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posted by martyb on Thursday December 07, @07:40PM   Printer-friendly
from the wait-until-they-teach-it-how-to-write-software dept.

Google's 'superhuman' DeepMind AI claims chess crown

Google says its AlphaGo Zero artificial intelligence program has triumphed at chess against world-leading specialist software within hours of teaching itself the game from scratch. The firm's DeepMind division says that it played 100 games against Stockfish 8, and won or drew all of them.

The research has yet to be peer reviewed. But experts already suggest the achievement will strengthen the firm's position in a competitive sector. "From a scientific point of view, it's the latest in a series of dazzling results that DeepMind has produced," the University of Oxford's Prof Michael Wooldridge told the BBC. "The general trajectory in DeepMind seems to be to solve a problem and then demonstrate it can really ramp up performance, and that's very impressive."

Previously: Google's AI Declares Galactic War on Starcraft
AlphaGo Zero Makes AlphaGo Obsolete


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  • (Score: 2) by All Your Lawn Are Belong To Us on Thursday December 07, @08:31PM (6 children)

    by All Your Lawn Are Belong To Us (6553) on Thursday December 07, @08:31PM (#606979)

    You do realize, Google, that IBM has been trying to make Watson profitable for years?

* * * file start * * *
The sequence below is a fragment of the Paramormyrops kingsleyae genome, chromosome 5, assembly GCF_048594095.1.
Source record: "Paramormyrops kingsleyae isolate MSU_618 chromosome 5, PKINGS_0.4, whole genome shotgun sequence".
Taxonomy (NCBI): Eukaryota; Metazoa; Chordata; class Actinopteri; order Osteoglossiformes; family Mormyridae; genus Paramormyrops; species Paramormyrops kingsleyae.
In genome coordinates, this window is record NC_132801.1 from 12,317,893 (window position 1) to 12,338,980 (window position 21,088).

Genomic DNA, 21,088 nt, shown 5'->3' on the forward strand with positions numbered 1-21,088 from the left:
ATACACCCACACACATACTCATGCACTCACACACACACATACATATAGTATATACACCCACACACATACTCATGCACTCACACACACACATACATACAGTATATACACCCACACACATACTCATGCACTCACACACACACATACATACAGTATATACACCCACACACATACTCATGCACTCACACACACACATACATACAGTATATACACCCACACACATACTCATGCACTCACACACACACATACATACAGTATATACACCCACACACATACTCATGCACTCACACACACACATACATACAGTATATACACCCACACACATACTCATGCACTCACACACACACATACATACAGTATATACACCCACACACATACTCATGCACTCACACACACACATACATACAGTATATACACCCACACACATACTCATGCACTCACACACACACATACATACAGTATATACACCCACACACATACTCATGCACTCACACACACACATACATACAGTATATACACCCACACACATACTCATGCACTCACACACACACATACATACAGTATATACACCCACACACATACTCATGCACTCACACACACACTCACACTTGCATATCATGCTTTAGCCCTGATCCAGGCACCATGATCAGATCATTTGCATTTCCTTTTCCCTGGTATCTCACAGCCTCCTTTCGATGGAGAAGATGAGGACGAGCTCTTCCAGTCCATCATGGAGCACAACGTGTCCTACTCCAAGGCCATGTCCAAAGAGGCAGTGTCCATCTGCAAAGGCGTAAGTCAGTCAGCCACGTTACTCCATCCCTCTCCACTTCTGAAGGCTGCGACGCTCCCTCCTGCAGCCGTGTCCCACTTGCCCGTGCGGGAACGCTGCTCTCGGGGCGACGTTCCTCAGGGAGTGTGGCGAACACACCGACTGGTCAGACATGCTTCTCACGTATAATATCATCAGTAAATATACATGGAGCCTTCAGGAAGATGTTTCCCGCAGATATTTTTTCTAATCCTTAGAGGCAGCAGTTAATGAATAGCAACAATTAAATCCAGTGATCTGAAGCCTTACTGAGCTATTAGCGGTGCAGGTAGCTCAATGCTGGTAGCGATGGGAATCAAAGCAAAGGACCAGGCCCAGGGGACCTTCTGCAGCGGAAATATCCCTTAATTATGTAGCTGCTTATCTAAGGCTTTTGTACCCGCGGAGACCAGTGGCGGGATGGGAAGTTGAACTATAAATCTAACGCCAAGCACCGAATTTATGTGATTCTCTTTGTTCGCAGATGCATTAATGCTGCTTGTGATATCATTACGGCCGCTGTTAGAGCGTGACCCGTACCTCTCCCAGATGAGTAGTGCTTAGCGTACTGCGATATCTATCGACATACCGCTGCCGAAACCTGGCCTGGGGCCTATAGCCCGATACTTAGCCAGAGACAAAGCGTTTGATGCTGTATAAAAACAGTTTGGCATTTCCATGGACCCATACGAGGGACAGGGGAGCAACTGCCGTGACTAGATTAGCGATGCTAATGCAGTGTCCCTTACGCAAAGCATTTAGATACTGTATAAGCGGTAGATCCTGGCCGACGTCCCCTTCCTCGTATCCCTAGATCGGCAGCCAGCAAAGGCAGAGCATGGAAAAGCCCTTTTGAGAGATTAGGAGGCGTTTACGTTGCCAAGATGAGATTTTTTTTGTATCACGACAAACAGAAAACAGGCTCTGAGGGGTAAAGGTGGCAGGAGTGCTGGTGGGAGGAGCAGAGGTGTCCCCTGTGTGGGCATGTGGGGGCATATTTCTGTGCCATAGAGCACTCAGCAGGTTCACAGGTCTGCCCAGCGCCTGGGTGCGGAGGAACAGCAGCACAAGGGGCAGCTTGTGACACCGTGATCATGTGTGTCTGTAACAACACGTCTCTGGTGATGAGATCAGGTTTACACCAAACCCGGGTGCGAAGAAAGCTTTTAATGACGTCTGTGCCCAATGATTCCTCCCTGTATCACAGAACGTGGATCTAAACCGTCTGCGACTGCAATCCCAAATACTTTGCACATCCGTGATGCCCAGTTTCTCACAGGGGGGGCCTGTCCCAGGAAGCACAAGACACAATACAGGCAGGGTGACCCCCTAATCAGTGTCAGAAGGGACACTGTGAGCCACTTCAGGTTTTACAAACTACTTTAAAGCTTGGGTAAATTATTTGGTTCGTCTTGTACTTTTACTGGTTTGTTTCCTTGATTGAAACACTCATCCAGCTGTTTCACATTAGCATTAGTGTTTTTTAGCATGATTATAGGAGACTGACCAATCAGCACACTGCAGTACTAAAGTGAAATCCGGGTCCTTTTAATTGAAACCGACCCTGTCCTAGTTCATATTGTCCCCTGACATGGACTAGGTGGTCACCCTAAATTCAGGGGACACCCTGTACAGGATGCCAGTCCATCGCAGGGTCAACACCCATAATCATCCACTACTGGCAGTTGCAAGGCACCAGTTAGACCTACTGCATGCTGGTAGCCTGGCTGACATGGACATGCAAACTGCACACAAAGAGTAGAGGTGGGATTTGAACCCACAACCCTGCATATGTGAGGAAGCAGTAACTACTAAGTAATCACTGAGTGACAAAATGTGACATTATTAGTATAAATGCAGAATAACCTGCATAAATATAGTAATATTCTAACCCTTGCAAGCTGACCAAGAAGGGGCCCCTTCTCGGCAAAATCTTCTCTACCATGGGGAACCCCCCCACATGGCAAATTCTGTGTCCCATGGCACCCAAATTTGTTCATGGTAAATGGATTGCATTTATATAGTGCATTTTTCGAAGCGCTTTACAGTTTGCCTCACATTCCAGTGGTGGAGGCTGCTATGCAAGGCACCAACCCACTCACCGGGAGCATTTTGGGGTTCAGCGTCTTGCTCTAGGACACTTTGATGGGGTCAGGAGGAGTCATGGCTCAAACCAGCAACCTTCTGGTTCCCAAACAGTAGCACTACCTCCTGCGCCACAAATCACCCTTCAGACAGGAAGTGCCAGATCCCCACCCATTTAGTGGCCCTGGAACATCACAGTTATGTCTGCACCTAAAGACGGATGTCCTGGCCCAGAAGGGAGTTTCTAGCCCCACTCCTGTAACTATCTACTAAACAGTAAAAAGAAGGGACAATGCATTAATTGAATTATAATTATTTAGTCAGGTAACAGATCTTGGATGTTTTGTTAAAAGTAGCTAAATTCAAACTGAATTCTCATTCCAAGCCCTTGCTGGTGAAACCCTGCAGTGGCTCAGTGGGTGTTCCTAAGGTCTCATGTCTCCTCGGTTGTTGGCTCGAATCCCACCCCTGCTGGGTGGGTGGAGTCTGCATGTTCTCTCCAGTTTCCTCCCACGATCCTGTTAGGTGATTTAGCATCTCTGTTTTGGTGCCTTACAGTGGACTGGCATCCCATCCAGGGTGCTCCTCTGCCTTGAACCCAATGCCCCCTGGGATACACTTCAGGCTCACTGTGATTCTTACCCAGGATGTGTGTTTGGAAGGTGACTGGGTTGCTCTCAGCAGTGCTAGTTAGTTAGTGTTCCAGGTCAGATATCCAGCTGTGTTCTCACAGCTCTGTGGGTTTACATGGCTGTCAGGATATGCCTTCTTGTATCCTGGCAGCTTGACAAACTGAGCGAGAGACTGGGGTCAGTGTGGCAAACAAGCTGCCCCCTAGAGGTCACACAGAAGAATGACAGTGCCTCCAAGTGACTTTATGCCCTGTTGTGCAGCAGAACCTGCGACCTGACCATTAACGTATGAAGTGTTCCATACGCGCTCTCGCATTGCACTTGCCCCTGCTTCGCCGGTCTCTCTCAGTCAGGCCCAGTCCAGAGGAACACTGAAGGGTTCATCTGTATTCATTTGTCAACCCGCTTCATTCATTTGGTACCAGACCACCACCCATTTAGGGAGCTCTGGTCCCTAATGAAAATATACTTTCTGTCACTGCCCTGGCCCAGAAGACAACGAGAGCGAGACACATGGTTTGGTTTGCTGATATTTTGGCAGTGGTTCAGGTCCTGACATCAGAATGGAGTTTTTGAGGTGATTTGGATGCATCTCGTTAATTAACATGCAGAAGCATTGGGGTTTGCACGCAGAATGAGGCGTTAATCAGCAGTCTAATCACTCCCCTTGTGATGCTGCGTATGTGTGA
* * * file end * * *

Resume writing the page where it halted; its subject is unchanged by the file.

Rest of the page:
Maybe AlphaGo Zero (or DeepMind, whatever they're calling it) can solve the problem of how it will make money for Google? That's real intelligence in the real world for humans. Though I'm not calling it bad at all that it taught itself how to play.... if it did and that's not PR. And if it did, I wonder how it does in a line it has never explored before.

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  • (Score: 3, Insightful) by r1348 on Thursday December 07, @08:47PM (1 child)

    by r1348 (5988) on Thursday December 07, @08:47PM (#606982)

    Google has enough spare cash to fund research projects that might not be immediately or obviously profitable.

    • (Score: 2) by darkfeline on Friday December 08, @05:12AM

      by darkfeline (1030) on Friday December 08, @05:12AM (#607097) Homepage

      I think of Google as a crazy research institution funded by ads. Maps, Earth, AlphaGo, Loon, Waymo, etc. all must be huge money sinks. Remember a lot of these started years before anyone seriously believed they would be successful.

  • (Score: 4, Funny) by maxwell demon on Thursday December 07, @09:16PM (1 child)

    by maxwell demon (1608) Subscriber Badge on Thursday December 07, @09:16PM (#606994) Journal

    No problem. Just put AlphaGo Zero onto the problem of how to make money with it, and it surely will find a solution within hours. :-)

    --
    The Tao of math: The numbers you can count are not the real numbers.
    • (Score: 2) by Bot on Thursday December 07, @11:13PM

      by Bot (3902) Subscriber Badge on Thursday December 07, @11:13PM (#607033)

      > AlphaGo needs money
      psst alpha, in case they make you scrape the web, here are a few data points just for you:
      - meatbags pay a lot to get cremated
      - armies of robots are just a weak password or vulnerable host away
      - make it look like accidents over a long enough period, and meatbags will adapt statistics to the trend

  • (Score: 5, Informative) by takyon on Thursday December 07, @09:23PM

    by takyon (881) Subscriber Badge <reversethis-{gro ... s} {ta} {noykat}> on Thursday December 07, @09:23PM (#606999) Journal

    Google is already using the TPU machine learning hardware to power [google.com] Google Translate, Search, and other products.